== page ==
Good Questions

By: Jim Bruce
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“True wisdom comes from asking the right questions.”            Clayton Christensen

 
Two weeks ago, the Tuesday Reading focused on some particularly insightful remarks made by a number of this year’s commencement speakers. Now, whenever you select a very small number of speakers, in this case only nine, from a very large field of individuals who gave commencement speeches in a typical year, over 25,000, you are destined to miss a few gems. I missed at least one from an earlier year which Ned La Celle, MOR Emerging Leaders Program Alumnus, called to my attention.
 
James Ryan, who will become ninth President of the University of Virginia in October 2018, was the speaker at the Harvard Graduate School of Education 2016 Commencement. At that time, he was Dean of the Faculty of Education and Charles William Eliot Professor of Education at Harvard University. Ryan focused his remarks on the topic of questions and, in particular, on asking very good questions.  (His published remarks along with a video of the entire speech can be found here. An excerpt focusing on his list of five essential questions can be found here.)
 
Dean Ryan’s graduation speech focused on the beauty and power of good questions, concluding with five essential questions that he encourages each of us to begin to use. On the way to sharing these questions he made two important recommendations:

  1. Each of us needs to cultivate the art of asking good questions. Ryan noted that today we live in a world where everyone both wants instant answers and stands ready to offer their answers and comments at a moment’s notice. This “fire, aim, ready” approach defines a lot of the shallow public discourse we experience today. Ryan argues that we should “resist the temptation to have answers at the ready and spend more time thinking about the right questions to ask.” He notes that “an answer can only be as good as the question asked.” Without asking the right question, you have no hope of getting the right answer. He goes on to say, “Great leaders don’t have all the answers, but they know how to ask the right questions – questions that open up possibilities that, before the question, were unseen.” And, we too can ask such questions, questions whose answer is truly irresistible.
  2. Talking about good questions requires that you acknowledge that there are bad questions. There are more than enough questions that at first glance are bad. Ryan notes, “Whether these questions remain bad, however, often depends on the listener.” If you listen carefully and generously, he argues, you have the power to turn many bad questions into good ones. To do this, you have to recognize the hostile, demeaning questions and separate them from the truly clumsy ones.  The clumsy ones may be motivated by anxiety, or ignorance, or just not knowing how to ask you that sort of question.  Hostile ones often are statements disguised as questions, often meant to be demeaning or designed to trip you up. Ryan says, “Beware of those, denounce them or ignore them as the occasion demands, but let your heart, ears, and mind remain open to all others.”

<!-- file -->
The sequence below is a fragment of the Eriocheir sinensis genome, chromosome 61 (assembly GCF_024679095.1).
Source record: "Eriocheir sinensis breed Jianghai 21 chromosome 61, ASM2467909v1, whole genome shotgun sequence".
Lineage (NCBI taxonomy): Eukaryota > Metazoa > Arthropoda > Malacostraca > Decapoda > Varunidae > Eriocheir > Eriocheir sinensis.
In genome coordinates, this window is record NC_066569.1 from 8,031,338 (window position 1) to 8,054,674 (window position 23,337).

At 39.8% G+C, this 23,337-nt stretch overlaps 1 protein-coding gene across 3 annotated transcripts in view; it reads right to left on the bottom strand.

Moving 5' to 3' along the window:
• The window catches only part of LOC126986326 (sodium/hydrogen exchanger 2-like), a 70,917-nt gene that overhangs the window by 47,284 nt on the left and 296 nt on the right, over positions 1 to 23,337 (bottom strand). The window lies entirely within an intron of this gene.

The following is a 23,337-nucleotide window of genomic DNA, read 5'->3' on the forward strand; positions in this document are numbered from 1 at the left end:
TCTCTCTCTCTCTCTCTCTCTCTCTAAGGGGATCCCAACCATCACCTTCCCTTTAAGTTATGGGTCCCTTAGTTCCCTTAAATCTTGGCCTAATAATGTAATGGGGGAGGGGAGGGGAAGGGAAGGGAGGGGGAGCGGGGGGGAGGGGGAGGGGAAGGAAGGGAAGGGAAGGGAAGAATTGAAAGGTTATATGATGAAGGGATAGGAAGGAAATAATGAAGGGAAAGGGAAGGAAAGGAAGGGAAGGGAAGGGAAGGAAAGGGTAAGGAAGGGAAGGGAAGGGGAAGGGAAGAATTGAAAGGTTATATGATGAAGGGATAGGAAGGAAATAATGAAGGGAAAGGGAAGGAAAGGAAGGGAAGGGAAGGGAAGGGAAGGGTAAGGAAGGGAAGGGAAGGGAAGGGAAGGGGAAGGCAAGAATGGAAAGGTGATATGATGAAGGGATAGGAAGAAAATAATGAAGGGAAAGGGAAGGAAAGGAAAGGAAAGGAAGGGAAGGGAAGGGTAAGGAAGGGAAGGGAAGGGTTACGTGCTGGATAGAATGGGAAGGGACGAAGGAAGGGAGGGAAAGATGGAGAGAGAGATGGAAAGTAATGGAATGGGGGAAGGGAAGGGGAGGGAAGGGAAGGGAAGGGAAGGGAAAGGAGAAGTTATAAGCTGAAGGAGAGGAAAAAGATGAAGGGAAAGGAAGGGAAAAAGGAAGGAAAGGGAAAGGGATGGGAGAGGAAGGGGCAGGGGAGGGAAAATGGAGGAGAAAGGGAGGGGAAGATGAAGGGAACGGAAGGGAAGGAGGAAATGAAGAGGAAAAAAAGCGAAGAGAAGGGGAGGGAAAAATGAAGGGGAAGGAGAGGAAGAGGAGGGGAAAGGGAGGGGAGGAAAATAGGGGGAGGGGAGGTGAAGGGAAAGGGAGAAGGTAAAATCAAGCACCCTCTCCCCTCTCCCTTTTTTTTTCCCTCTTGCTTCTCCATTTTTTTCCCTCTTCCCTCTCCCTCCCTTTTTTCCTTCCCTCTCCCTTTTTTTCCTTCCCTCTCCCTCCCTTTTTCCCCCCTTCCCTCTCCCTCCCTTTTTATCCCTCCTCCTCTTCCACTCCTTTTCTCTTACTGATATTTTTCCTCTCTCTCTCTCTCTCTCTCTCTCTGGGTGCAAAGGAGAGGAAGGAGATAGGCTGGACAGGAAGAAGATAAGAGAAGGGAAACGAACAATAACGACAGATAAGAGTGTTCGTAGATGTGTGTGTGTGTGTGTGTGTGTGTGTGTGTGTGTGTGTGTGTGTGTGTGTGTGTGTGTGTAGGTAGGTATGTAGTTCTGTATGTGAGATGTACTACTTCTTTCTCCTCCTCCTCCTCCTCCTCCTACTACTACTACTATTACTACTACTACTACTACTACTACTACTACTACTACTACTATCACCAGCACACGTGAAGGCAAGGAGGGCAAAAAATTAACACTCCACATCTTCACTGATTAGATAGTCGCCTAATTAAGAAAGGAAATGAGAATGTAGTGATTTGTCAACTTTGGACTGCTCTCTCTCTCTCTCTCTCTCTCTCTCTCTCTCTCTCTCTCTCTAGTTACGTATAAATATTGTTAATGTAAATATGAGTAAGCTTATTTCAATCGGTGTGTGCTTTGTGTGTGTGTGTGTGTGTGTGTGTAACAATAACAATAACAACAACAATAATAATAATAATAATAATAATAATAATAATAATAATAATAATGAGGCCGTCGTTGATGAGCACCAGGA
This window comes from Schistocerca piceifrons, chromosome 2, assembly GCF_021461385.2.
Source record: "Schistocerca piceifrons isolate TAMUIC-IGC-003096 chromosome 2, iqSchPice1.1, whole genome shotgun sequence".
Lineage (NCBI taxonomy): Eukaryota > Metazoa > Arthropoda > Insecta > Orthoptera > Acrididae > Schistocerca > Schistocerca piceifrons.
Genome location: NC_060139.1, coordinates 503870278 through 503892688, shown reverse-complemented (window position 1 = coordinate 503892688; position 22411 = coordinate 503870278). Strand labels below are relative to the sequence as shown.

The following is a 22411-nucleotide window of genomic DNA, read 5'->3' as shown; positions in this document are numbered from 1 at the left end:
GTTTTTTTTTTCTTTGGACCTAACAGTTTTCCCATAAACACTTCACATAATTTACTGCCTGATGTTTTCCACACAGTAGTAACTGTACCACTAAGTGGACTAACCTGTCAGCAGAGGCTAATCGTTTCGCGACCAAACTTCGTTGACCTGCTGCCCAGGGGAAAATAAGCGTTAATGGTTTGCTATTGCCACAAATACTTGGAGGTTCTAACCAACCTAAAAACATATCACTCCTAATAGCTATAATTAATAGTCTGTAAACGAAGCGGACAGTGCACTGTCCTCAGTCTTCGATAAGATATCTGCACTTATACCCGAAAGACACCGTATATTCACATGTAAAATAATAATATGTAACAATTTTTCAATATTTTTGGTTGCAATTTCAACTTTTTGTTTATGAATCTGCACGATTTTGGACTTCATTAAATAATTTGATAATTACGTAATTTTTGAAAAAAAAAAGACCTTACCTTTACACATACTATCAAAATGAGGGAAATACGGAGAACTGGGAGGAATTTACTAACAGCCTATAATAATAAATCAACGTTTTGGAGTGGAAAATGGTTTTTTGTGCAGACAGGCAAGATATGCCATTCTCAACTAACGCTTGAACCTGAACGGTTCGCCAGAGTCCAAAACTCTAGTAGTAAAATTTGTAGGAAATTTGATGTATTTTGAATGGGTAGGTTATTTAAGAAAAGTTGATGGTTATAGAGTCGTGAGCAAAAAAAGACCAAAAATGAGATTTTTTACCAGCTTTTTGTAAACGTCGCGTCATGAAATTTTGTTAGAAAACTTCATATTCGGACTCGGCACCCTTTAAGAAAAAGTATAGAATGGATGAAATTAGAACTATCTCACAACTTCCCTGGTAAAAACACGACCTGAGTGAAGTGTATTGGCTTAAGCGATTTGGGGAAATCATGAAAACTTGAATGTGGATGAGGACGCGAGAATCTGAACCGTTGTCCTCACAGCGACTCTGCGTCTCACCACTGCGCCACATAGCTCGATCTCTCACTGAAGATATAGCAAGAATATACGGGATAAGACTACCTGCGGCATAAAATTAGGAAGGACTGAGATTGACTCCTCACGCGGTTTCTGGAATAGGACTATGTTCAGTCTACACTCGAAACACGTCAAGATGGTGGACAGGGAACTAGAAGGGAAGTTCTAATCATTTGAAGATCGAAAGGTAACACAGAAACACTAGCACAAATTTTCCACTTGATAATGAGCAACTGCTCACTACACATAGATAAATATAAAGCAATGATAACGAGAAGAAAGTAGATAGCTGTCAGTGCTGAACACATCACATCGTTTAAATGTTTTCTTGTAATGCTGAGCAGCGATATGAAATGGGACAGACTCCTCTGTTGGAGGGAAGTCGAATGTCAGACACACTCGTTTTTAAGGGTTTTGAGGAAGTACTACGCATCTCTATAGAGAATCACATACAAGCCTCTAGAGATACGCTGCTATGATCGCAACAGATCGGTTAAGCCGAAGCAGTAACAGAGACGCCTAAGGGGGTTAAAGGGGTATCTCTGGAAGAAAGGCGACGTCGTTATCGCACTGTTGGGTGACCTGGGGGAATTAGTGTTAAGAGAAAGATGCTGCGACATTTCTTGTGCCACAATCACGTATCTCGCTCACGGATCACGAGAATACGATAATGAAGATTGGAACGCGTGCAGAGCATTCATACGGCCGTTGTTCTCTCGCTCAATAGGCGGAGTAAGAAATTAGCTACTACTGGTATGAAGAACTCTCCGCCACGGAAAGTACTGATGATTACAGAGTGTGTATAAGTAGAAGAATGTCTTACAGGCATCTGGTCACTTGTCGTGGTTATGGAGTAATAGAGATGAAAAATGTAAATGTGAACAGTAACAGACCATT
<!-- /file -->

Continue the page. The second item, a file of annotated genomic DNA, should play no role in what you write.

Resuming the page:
Ryan then turns to the five essential questions we should frequently ask ourselves:

  1. “Wait, what?” This is an effective way to ask for clarification. Always ask this before coming to a conclusion or making a decision. It’s a good reminder that it pays to slow down to make sure you truly understand.
  2. “I wonder?” perhaps followed by “why” or “if.” “I wonder why …” is a way to remind yourself to remain curious about all things. Asking “I wonder if …” is a way to start your thinking about how to improve the situation, what you’re working on, the world, …
  3. “Couldn’t we at least …?” This is a question aimed at helping you get unstuck. To begin again. It can enable you to get past a disagreement. It can get you unstuck. It can help you explore options.
  4. “How can I help?” Here you are offering to help and asking for direction. What can I do to help you? It’s a genuine no-strings-attached offer to lend your efforts to the other’s effort.
  5. “What really matters?” To you, to me. This question helps you get to the heart of the matter.

Questions, good questions, need to become a larger part of our conversations. We should not shy away from asking them, from being over curious. And, before we respond to another’s question, we need always to examine it, to make sure we understand the question before we respond.
 
As you make your way through the coming days, do take the matter of questions seriously. I believe that if you never stop asking and looking for good questions your work will be deeply appreciated, you will help others and be respected for what you do.
 
Make it a great week.  .  .  .  jim
 
Jim Bruce is a Senior Fellow and Executive Coach at MOR Associates.  He previously was Professor of Electrical Engineering, and Vice President for Information Systems and CIO at the Massachusetts Institute of Technology, Cambridge, MA.
 
 
Further reading:
James Ryan, Wait, What?  And, Life’s Other Essential Questions, HarperOne, 2017.

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